Humpback Whales Defend Gray Whale

Humpback whale lunge feeding. Photo courtesy of Whale and Dolphin Conservation Society, Plymouth, MA.

A recent event provides more insight into the cognitive and interpretive capabilities of whales. This story by Candace Calloway Whiting in Digital Journal is an engaging account of humpback whales coming to the rescue of a mother and calf gray whale pair under attack from a pod of transient orcas. Unfortunately the efforts failed, perhaps because the majority of the humpbacks were not able to arrive in time to drive off the orcas. (The orcas’ well-planned, persistent attack could easily be subject of another article about cetacean intelligence.) Yet, the fact that these animals sensed the distress of another species, communicated this concern to others of their own group and then expended a considerable amount of energy to assist that other species, is remarkable.

The often subjective debate about cetacean intelligence will continue apace until we learn to speak Whalish. Until then, we will rely upon the many dedicated researchers and behaviorists who spend their hours deciphering the communication and interactions amongst these marine mammals.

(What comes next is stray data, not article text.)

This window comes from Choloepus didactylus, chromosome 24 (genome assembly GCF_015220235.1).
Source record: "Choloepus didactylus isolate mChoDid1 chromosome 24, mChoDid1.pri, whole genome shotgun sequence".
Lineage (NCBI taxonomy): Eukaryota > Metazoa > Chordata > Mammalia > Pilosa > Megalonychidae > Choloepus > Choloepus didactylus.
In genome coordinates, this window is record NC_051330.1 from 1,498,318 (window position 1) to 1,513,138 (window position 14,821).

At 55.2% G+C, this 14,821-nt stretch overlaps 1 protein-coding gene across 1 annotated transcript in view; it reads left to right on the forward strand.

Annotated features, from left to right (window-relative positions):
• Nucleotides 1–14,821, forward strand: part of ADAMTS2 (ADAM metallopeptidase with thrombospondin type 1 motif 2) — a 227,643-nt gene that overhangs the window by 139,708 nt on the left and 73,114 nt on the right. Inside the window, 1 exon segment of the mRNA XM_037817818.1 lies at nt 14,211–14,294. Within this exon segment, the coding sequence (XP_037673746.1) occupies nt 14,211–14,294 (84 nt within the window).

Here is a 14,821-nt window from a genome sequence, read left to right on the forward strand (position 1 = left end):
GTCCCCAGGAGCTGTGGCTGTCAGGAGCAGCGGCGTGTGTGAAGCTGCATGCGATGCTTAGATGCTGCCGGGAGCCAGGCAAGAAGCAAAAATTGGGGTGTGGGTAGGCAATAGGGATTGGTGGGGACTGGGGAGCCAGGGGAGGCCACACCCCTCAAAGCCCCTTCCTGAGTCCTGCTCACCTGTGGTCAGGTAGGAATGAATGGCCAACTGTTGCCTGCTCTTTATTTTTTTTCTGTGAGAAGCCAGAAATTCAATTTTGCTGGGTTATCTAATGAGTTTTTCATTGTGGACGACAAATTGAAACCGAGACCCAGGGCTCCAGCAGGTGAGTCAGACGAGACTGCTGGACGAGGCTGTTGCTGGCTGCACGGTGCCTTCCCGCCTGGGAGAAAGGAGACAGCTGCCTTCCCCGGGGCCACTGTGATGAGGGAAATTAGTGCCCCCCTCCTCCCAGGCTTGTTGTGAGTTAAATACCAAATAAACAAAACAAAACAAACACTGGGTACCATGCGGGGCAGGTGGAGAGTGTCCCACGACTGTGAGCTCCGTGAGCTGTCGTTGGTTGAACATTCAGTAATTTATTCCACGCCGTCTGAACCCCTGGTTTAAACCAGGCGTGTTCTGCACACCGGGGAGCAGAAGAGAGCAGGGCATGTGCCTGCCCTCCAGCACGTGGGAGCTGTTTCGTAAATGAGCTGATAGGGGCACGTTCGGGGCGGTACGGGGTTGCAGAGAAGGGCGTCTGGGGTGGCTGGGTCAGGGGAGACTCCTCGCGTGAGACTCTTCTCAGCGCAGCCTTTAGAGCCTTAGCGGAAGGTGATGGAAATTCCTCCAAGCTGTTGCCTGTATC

For those of you living near the Museum, we invite you to take a look at the new “What’s Going on in That Head of Yours?” exhibit. Here we examine the similarities and differences between the heads of odontocetes and mysticetes, since this is where many of the differences exist. As part of the exhibit we have put the brain of a Risso’s dolphin on display. The commentary on intelligence was prepared by NBWM docent and retired brain surgeon, Dr. William Renehan.

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